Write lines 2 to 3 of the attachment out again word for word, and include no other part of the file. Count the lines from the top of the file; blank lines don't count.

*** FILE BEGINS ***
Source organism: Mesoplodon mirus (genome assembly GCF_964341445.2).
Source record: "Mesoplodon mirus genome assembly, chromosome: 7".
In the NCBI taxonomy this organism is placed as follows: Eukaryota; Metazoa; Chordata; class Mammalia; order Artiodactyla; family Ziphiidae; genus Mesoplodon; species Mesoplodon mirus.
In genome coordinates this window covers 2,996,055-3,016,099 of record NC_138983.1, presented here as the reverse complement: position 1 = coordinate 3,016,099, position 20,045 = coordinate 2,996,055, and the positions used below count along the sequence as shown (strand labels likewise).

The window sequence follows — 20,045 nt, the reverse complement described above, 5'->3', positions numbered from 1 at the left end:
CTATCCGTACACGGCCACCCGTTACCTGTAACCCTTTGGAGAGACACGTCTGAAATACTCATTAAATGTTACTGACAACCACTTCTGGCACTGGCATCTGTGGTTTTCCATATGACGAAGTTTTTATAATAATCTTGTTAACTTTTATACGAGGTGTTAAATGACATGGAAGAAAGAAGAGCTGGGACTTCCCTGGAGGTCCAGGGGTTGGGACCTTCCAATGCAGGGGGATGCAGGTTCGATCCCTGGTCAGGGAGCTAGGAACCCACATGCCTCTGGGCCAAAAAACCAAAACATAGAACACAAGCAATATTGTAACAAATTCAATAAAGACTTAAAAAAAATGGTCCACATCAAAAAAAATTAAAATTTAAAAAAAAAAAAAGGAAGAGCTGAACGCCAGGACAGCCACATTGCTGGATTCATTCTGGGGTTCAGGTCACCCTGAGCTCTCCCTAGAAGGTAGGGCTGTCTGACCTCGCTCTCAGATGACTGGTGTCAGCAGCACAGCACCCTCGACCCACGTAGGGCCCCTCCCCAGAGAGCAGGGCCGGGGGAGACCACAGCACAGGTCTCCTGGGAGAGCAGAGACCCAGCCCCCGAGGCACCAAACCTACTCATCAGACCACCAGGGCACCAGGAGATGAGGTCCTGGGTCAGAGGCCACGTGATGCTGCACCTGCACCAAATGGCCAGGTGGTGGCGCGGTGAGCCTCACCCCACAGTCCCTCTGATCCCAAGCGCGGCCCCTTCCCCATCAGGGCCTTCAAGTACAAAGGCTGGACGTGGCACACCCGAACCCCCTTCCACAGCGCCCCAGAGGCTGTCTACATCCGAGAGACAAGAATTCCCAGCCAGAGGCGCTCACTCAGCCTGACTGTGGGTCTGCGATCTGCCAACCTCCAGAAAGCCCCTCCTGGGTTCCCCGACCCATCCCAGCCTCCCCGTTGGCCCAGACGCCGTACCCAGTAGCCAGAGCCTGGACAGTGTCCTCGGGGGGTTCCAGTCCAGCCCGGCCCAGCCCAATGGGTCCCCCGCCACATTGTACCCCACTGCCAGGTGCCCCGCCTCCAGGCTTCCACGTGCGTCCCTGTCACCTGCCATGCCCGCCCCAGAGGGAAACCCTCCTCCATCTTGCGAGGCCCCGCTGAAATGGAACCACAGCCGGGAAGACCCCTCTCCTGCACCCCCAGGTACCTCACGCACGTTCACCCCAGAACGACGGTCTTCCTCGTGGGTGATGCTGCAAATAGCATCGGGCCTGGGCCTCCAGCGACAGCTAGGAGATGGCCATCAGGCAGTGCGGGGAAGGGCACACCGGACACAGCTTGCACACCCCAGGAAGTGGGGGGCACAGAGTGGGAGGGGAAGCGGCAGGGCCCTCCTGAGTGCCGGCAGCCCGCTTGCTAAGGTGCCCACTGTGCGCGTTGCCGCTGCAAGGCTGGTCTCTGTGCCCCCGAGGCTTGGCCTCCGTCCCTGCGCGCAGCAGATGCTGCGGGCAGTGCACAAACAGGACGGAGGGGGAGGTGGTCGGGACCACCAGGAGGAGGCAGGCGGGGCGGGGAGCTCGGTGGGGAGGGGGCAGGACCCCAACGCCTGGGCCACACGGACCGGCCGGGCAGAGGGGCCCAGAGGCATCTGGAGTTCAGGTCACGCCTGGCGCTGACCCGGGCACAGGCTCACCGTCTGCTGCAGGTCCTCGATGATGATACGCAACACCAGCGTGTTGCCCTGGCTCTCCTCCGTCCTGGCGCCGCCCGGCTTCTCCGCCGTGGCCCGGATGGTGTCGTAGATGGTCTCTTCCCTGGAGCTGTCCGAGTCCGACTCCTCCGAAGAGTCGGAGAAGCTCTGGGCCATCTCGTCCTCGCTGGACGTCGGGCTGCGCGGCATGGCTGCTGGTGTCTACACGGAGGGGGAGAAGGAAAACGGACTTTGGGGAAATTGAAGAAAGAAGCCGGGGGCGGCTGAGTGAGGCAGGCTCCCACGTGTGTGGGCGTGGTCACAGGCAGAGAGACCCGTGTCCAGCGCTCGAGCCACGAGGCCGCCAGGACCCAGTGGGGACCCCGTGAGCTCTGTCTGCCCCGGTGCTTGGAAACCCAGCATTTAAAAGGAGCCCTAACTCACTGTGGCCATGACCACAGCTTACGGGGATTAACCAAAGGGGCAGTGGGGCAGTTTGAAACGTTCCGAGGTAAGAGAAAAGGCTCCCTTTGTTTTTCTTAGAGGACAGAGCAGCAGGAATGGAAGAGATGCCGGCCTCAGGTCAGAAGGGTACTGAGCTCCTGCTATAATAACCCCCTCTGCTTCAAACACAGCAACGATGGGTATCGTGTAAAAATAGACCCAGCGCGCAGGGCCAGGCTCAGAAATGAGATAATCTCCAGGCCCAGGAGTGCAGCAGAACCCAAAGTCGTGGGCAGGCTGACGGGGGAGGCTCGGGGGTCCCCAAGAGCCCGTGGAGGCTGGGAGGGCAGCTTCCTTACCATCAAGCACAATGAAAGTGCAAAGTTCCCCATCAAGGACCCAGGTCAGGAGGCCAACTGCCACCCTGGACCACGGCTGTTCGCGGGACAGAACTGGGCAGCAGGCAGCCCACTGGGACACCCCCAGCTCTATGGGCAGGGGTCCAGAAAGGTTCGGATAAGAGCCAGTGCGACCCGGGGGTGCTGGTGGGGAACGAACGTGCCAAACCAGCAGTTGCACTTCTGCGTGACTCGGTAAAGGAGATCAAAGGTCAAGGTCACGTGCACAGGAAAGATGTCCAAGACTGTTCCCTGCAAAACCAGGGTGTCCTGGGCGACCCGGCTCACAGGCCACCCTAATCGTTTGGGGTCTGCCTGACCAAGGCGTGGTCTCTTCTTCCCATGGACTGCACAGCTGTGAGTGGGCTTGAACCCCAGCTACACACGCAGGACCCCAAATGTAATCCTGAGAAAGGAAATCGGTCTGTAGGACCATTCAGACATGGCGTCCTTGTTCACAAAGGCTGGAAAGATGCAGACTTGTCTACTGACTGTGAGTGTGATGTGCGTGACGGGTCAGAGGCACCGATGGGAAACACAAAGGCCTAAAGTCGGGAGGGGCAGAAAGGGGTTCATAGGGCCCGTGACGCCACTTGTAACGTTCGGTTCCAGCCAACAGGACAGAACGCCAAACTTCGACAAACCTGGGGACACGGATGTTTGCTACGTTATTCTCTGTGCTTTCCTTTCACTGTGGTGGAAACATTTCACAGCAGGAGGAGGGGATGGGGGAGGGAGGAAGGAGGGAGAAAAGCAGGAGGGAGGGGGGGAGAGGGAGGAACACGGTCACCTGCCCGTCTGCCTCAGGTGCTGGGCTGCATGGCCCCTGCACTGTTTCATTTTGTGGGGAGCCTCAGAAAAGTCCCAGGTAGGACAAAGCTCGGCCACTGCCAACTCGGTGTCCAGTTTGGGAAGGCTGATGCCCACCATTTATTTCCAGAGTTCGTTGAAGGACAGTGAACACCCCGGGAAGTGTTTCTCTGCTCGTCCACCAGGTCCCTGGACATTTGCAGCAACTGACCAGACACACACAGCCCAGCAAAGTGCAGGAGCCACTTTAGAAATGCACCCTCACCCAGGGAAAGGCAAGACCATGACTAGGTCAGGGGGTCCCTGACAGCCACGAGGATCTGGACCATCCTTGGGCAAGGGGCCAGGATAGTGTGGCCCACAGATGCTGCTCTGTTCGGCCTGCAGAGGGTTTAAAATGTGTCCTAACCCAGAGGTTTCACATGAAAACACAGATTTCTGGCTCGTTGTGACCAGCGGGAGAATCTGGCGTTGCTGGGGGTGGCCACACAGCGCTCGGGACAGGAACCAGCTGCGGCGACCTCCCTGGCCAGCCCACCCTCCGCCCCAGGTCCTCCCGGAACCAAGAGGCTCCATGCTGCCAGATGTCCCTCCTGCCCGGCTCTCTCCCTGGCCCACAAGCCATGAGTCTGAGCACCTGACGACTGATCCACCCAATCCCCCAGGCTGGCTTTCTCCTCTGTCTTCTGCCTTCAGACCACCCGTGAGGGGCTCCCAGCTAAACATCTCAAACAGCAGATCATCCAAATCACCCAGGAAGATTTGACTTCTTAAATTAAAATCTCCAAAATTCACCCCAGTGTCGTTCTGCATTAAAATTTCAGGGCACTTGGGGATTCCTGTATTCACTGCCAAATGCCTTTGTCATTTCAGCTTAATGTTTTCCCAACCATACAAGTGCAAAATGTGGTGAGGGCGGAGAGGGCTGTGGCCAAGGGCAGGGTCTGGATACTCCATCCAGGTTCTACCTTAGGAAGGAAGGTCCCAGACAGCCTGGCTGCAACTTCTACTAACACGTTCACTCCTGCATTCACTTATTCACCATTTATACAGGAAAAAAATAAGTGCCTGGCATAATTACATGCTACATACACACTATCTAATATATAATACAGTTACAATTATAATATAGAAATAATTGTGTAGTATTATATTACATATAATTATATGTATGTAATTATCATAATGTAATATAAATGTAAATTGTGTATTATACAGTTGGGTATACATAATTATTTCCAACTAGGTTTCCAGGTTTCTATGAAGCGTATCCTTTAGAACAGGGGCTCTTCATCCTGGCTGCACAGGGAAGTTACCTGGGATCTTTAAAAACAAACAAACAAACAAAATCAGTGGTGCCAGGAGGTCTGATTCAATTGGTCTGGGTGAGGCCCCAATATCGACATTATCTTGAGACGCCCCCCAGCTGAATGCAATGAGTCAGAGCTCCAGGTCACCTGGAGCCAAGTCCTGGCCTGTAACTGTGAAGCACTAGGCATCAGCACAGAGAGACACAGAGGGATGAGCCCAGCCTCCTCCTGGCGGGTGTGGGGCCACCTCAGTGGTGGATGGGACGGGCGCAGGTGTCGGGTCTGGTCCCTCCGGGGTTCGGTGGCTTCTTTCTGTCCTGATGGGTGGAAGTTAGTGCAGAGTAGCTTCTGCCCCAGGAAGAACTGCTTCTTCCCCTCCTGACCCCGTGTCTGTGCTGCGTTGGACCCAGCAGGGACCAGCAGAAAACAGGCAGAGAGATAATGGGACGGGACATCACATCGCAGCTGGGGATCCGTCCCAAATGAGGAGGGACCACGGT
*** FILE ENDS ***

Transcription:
Source record: "Mesoplodon mirus genome assembly, chromosome: 7".
In the NCBI taxonomy this organism is placed as follows: Eukaryota; Metazoa; Chordata; class Mammalia; order Artiodactyla; family Ziphiidae; genus Mesoplodon; species Mesoplodon mirus.